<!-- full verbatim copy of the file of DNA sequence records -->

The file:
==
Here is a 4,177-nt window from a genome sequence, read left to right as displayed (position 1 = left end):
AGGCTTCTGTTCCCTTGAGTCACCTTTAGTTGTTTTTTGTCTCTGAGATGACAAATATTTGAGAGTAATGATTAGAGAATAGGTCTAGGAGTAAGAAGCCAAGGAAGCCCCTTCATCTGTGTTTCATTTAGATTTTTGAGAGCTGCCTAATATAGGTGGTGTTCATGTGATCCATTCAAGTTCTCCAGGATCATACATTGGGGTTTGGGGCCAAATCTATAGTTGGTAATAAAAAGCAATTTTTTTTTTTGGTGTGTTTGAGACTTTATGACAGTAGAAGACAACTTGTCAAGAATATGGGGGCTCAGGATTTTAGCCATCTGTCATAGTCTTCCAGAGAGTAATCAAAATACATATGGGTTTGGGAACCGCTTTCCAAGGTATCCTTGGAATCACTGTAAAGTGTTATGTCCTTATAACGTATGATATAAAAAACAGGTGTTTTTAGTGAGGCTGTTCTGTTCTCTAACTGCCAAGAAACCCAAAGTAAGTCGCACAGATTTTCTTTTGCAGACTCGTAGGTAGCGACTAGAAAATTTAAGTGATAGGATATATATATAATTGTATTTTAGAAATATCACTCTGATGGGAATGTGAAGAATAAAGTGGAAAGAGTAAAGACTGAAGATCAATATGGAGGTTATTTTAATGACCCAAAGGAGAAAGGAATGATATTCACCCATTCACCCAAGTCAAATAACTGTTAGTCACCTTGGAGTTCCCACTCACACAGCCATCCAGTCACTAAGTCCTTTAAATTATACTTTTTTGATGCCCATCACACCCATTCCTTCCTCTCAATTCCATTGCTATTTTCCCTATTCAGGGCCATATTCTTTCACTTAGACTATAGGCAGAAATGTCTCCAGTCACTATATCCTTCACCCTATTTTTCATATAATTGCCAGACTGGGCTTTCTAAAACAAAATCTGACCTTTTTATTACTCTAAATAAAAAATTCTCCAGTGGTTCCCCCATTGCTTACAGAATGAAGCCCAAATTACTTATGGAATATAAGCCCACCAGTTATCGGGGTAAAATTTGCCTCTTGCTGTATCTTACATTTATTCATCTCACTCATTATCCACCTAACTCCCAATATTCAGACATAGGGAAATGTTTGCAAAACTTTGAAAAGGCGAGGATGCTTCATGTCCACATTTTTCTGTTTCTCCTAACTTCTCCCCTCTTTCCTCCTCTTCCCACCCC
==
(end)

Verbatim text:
Here is a 4,177-nt window from a genome sequence, read left to right as displayed (position 1 = left end):
AGGCTTCTGTTCCCTTGAGTCACCTTTAGTTGTTTTTTGTCTCTGAGATGACAAATATTTGAGAGTAATGATTAGAGAATAGGTCTAGGAGTAAGAAGCCAAGGAAGCCCCTTCATCTGTGTTTCATTTAGATTTTTGAGAGCTGCCTAATATAGGTGGTGTTCATGTGATCCATTCAAGTTCTCCAGGATCATACATTGGGGTTTGGGGCCAAATCTATAGTTGGTAATAAAAAGCAATTTTTTTTTTTGGTGTGTTTGAGACTTTATGACAGTAGAAGACAACTTGTCAAGAATATGGGGGCTCAGGATTTTAGCCATCTGTCATAGTCTTCCAGAGAGTAATCAAAATACATATGGGTTTGGGAACCGCTTTCCAAGGTATCCTTGGAATCACTGTAAAGTGTTATGTCCTTATAACGTATGATATAAAAAACAGGTGTTTTTAGTGAGGCTGTTCTGTTCTCTAACTGCCAAGAAACCCAAAGTAAGTCGCACAGATTTTCTTTTGCAGACTCGTAGGTAGCGACTAGAAAATTTAAGTGATAGGATATATATATAATTGTATTTTAGAAATATCACTCTGATGGGAATGTGAAGAATAAAGTGGAAAGAGTAAAGACTGAAGATCAATATGGAGGTTATTTTAATGACCCAAAGGAGAAAGGAATGATATTCACCCATTCACCCAAGTCAAATAACTGTTAGTCACCTTGGAGTTCCCACTCACACAGCCATCCAGTCACTAAGTCCTTTAAATTATACTTTTTTGATGCCCATCACACCCATTCCTTCCTCTCAATTCCATTGCTATTTTCCCTATTCAGGGCCATATTCTTTCACTTAGACTATAGGCAGAAATGTCTCCAGTCACTATATCCTTCACCCTATTTTTCATATAATTGCCAGACTGGGCTTTCTAAAACAAAATCTGACCTTTTTATTACTCTAAATAAAAAATTCTCCAGTGGTTCCCCCATTGCTTACAGAATGAAGCCCAAATTACTTATGGAATATAAGCCCACCAGTTATCGGGGTAAAATTTGCCTCTTGCTGTATCTTACATTTATTCATCTCACTCATTATCCACCTAACTCCCAATATTCAGACATAGGGAAATGTTTGCAAAACTTTGAAAAGGCGAGGATGCTTCATGTCCACATTTTTCTGTTTCTCCTAACTTCTCCCCTCTTTCCTCCTCTTCCCACCCC